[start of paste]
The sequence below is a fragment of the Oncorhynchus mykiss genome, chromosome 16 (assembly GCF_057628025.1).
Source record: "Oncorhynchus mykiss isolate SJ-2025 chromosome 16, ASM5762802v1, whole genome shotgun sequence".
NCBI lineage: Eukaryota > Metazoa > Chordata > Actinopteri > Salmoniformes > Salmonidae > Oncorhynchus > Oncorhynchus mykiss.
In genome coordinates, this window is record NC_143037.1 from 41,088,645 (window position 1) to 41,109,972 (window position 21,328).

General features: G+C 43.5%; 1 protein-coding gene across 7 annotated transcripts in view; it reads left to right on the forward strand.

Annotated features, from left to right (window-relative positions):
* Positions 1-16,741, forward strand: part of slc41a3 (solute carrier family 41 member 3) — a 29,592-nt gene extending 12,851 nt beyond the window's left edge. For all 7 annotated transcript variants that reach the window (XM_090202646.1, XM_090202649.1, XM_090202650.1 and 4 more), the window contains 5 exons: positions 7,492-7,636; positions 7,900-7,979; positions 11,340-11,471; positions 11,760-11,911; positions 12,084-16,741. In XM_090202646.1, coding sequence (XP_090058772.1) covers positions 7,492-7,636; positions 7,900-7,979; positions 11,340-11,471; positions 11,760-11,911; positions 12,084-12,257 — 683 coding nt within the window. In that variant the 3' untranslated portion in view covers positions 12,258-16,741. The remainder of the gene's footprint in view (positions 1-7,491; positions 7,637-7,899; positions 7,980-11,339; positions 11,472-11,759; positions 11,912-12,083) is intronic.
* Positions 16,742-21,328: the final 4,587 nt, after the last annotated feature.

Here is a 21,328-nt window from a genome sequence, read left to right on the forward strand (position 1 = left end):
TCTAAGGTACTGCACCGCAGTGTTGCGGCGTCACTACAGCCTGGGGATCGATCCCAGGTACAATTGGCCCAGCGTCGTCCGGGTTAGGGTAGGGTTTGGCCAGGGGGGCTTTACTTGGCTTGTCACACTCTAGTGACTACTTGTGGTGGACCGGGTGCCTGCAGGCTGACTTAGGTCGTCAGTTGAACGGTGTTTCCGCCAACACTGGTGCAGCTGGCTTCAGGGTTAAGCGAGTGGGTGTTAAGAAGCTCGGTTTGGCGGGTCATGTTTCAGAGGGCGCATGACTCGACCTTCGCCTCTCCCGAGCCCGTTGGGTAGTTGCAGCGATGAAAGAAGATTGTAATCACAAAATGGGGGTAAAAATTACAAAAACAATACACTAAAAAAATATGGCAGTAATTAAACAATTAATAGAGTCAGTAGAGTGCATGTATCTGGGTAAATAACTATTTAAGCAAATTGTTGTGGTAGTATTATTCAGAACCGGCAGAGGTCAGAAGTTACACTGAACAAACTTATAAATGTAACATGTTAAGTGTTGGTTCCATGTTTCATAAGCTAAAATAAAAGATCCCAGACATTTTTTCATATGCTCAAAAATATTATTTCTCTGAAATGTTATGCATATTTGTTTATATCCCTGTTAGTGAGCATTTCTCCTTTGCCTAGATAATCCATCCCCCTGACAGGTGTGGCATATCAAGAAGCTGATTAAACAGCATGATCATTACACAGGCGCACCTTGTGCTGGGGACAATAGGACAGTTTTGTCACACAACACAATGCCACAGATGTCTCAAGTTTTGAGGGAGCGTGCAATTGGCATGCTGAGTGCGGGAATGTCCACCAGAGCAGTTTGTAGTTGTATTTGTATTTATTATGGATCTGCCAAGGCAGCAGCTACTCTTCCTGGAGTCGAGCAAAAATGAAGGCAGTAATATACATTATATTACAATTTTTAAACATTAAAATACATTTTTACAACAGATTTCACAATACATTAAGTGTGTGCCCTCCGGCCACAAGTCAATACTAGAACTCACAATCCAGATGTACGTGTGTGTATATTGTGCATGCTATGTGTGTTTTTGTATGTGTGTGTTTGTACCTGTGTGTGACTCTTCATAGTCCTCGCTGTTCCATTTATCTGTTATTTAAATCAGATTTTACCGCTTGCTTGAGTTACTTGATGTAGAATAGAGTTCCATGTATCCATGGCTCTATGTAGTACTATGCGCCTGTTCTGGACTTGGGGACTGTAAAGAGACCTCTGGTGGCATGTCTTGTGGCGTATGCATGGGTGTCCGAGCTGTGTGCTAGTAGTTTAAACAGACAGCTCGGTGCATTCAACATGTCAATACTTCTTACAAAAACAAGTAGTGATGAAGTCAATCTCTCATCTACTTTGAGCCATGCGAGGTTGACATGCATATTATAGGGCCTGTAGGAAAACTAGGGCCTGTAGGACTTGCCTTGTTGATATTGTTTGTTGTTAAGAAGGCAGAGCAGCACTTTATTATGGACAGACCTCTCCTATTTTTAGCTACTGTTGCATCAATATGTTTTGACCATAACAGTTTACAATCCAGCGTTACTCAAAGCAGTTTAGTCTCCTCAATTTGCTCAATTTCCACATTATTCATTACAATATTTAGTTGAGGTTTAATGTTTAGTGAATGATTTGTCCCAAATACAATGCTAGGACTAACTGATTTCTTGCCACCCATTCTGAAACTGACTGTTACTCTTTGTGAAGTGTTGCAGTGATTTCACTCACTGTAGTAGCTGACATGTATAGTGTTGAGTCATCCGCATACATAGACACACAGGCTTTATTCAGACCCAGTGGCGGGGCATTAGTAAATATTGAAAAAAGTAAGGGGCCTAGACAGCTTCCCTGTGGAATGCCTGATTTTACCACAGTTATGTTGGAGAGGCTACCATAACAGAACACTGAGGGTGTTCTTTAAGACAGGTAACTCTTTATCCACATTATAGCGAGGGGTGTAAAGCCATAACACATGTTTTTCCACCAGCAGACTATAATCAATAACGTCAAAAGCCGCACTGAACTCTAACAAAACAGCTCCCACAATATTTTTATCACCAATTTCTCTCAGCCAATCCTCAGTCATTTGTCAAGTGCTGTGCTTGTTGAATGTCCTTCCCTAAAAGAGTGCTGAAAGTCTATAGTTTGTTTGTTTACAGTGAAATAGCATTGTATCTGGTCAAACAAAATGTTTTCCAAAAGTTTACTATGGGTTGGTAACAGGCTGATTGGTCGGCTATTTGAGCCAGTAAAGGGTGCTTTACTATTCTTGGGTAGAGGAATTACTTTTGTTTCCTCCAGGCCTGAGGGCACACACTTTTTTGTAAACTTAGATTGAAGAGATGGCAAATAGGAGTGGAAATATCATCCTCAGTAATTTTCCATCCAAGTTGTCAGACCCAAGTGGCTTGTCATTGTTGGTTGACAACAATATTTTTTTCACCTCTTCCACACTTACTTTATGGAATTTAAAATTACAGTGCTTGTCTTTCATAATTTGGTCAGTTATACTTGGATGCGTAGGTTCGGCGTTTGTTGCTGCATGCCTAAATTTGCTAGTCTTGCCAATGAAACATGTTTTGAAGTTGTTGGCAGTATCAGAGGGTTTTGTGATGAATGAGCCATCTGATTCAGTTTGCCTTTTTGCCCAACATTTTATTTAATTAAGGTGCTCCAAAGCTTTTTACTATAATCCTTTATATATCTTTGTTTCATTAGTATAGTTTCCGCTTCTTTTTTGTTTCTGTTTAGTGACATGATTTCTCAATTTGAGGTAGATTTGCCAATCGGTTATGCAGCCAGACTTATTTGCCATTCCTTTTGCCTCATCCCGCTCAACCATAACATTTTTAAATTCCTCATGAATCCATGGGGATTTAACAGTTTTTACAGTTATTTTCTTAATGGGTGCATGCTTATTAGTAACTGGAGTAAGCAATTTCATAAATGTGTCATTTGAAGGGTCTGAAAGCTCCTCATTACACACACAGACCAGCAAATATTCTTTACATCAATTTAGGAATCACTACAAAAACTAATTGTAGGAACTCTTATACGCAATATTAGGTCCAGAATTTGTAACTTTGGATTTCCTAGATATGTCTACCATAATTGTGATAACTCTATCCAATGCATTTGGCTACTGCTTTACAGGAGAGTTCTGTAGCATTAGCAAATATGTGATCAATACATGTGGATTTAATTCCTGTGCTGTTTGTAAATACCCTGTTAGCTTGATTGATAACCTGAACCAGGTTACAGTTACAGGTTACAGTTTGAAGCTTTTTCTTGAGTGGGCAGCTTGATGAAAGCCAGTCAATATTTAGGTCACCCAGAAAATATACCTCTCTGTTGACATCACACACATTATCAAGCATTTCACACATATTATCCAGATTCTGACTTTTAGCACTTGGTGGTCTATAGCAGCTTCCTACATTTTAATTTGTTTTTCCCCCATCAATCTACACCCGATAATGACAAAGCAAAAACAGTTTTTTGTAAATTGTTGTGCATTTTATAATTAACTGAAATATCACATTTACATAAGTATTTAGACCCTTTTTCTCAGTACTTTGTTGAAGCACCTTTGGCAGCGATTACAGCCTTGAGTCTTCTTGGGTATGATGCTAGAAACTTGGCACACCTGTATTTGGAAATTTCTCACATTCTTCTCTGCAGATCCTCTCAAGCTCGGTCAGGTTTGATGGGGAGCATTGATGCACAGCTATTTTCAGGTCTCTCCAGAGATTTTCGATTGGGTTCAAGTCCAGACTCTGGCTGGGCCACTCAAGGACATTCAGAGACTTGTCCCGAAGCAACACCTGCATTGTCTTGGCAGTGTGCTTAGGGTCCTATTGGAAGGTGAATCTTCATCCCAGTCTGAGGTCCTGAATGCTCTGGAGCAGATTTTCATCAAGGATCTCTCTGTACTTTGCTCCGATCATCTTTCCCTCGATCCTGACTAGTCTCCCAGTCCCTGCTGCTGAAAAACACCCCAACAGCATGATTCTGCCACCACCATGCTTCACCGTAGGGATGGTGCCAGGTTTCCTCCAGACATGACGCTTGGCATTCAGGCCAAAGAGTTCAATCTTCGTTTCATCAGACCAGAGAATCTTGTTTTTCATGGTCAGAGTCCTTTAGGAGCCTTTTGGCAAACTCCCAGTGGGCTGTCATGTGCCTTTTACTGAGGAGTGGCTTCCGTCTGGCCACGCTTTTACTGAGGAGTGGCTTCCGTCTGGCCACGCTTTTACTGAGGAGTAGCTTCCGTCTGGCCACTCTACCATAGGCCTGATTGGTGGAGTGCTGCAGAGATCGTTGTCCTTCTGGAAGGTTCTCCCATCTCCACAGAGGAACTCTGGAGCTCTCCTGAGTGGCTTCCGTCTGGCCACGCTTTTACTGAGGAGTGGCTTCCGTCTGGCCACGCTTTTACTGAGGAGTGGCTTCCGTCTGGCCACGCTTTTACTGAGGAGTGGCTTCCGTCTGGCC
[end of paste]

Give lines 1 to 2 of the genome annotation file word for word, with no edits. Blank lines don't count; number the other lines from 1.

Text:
The sequence below is a fragment of the Oncorhynchus mykiss genome, chromosome 16 (assembly GCF_057628025.1).
Source record: "Oncorhynchus mykiss isolate SJ-2025 chromosome 16, ASM5762802v1, whole genome shotgun sequence".